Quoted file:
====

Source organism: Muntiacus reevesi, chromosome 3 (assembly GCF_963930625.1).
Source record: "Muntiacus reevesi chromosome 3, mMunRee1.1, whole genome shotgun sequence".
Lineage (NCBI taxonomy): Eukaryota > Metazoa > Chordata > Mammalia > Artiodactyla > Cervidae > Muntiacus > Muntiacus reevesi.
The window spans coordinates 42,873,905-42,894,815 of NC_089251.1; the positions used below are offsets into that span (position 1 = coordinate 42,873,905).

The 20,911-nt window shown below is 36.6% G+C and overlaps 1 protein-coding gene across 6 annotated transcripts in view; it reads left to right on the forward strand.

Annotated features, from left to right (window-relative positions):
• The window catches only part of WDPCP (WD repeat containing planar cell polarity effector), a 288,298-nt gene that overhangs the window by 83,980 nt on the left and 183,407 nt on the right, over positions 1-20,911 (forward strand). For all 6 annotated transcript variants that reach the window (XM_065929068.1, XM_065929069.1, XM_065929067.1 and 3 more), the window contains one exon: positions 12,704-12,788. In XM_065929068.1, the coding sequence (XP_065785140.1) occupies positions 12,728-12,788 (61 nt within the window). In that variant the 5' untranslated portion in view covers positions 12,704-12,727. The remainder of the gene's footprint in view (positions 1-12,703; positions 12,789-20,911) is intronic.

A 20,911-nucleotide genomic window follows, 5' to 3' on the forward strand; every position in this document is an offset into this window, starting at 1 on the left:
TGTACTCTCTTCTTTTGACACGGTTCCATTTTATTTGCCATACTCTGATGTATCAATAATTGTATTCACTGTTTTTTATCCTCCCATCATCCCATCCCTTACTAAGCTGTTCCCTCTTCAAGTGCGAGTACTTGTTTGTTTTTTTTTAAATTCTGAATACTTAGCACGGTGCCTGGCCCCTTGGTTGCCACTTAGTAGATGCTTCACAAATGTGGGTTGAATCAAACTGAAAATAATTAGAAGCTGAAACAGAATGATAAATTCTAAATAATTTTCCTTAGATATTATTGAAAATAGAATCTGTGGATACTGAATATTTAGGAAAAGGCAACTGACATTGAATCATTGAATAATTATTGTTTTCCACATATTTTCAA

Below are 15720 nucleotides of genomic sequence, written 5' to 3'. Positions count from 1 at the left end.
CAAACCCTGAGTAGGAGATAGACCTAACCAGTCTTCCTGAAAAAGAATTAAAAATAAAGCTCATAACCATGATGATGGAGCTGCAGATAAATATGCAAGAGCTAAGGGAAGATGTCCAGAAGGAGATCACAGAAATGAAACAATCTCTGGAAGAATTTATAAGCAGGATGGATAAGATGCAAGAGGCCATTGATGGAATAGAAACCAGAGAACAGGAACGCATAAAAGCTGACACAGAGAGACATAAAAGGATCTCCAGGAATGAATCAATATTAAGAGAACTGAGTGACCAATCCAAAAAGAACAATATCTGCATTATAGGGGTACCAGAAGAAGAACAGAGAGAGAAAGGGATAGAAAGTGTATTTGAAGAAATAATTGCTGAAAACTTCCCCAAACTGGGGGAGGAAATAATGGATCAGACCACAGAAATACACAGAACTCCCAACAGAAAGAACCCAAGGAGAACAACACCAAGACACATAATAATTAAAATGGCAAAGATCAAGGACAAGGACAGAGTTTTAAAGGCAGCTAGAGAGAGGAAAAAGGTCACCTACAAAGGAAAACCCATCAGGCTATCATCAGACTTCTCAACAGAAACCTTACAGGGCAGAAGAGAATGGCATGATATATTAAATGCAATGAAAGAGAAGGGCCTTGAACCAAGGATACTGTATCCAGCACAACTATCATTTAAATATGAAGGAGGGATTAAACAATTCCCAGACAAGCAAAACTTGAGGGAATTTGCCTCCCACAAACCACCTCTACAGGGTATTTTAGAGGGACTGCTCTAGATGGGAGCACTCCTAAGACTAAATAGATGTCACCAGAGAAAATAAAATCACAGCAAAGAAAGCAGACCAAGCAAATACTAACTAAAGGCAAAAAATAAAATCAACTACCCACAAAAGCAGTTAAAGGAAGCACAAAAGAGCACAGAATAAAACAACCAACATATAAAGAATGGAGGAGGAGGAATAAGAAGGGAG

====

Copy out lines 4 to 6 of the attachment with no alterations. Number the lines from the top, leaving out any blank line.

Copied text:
The window spans coordinates 42,873,905-42,894,815 of NC_089251.1; the positions used below are offsets into that span (position 1 = coordinate 42,873,905).

The 20,911-nt window shown below is 36.6% G+C and overlaps 1 protein-coding gene across 6 annotated transcripts in view; it reads left to right on the forward strand.

Annotated features, from left to right (window-relative positions):